David Bourget (Western Ontario)
David Chalmers (ANU, NYU)
Rafael De Clercq
Jack Alan Reynolds
Learn more about PhilPapers
Magyar Pszichologiai Szemle 57 (4):521-528 (2002)
Darwin differs from Newton and Einstein in that his ideas do not require a complicated or deep mind to understand them, and perhaps did not even require such a mind in order to generate them in the first place. It can be explained to any school-child (as Newtonian mechanics and Einsteinian relativity cannot) that living creatures are just Darwinian survival/reproduction machines. They have whatever structure they have through a combination of chance and its consequences: Chance causes changes in the genetic blueprint from which organisms' bodies are built, and if those changes are more successful in helping their owners survive and reproduce than their predecessors or their rivals, then, by definition, those changes are reproduced, and thereby become more prevalent in succeeding generations: Whatever survives/reproduces better survives/reproduces better. That is the tautological force that shaped us
|Keywords||No keywords specified (fix it)|
|Categories||categorize this paper)|
Setup an account with your affiliations in order to access resources via your University's proxy server
Configure custom proxy (use this if your affiliation does not provide a proxy)
|Through your library|
References found in this work BETA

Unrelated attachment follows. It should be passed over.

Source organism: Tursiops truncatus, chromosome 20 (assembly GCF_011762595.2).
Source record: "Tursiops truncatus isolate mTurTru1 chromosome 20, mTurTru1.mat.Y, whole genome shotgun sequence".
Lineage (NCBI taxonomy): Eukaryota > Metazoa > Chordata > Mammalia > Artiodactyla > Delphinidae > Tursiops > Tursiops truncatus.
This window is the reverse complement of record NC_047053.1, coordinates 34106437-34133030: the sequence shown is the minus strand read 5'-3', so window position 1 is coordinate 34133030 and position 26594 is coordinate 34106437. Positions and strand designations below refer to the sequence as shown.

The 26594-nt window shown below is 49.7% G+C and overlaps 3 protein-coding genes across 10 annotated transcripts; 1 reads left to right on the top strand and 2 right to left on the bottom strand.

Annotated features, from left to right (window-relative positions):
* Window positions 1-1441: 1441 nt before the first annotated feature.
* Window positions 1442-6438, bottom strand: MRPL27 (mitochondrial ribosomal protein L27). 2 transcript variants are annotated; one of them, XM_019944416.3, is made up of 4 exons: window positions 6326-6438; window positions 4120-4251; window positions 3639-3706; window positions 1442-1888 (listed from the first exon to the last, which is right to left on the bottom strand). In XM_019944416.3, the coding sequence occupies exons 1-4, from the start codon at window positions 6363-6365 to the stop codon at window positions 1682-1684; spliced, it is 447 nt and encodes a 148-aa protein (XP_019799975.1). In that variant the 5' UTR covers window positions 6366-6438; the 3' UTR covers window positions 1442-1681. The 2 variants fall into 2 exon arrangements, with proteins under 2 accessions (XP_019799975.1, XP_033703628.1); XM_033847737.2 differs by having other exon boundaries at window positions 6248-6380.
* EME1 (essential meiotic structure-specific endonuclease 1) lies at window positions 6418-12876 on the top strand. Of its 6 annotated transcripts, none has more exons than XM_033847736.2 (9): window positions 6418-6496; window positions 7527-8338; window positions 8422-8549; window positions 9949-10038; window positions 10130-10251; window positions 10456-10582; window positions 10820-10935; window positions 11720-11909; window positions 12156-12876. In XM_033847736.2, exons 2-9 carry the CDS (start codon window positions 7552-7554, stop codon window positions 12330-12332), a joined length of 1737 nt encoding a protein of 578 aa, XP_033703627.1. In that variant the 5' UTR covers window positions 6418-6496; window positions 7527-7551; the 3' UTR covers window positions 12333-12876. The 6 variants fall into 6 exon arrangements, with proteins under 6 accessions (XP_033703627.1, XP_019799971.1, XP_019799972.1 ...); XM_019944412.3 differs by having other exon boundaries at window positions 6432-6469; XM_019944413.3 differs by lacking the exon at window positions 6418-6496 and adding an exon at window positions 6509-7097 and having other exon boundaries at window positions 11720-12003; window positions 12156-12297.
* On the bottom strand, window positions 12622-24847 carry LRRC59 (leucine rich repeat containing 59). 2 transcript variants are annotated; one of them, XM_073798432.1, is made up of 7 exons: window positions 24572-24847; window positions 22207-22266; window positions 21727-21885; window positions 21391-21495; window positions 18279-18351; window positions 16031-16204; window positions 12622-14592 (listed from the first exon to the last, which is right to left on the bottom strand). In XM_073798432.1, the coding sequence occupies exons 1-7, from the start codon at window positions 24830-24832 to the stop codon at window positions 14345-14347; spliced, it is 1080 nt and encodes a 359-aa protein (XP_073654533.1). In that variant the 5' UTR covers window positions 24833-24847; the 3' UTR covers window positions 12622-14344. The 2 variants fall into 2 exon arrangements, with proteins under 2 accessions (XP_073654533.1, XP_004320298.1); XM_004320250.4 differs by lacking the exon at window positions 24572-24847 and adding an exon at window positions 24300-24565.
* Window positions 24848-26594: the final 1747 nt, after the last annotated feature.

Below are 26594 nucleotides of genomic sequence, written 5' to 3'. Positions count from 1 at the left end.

No references found.
Citations of this work BETA
No citations found.
Similar books and articles
George Lewis Levine (2011). Darwin the Writer. Oxford University Press.
Kim Sterelny (2003). Darwinian Concepts in the Philosophy of Mind. In J. Hodges & Gregory Radick (eds.), The Cambridge Companion to Darwin. Cambridge University Press.
Robert J. Richards (2003). 4 Darwin on Mind, Morals and Emotions. In J. Hodges & Gregory Radick (eds.), The Cambridge Companion to Darwin. Cambridge University Press. 92.
P. J. den Boer (1999). Natural Selection or the Non-Survival of the Non-Fit. Acta Biotheoretica 47 (2).
D. King (1996). Is the Human Mind a Turing Machine? Synthese 108 (3):379-89.
Stevan Harnad (2006). The Annotation Game: On Turing (1950) on Computing, Machinery, and Intelligence. In Robert Epstein & G. Peters (eds.), [Book Chapter] (in Press). Kluwer.
Stevan Harnad (2006). The Annotation Game: On Turing (1950) on Computing, Machinery, and Intelligence. In Robert Epstein & Grace Peters (eds.), [Book Chapter] (in Press). Kluwer.
John Beatty (2006). Chance Variation: Darwin on Orchids. Philosophy of Science 73 (5):629-641.
Stevan Harnad (1991). Other Bodies, Other Minds: A Machine Incarnation of an Old Philosophical Problem. [REVIEW] Minds and Machines 1 (1):43-54.
Added to index2009-01-28
Total downloads46 ( #39,236 of 1,101,944 )
Recent downloads (6 months)1 ( #306,569 of 1,101,944 )
How can I increase my downloads?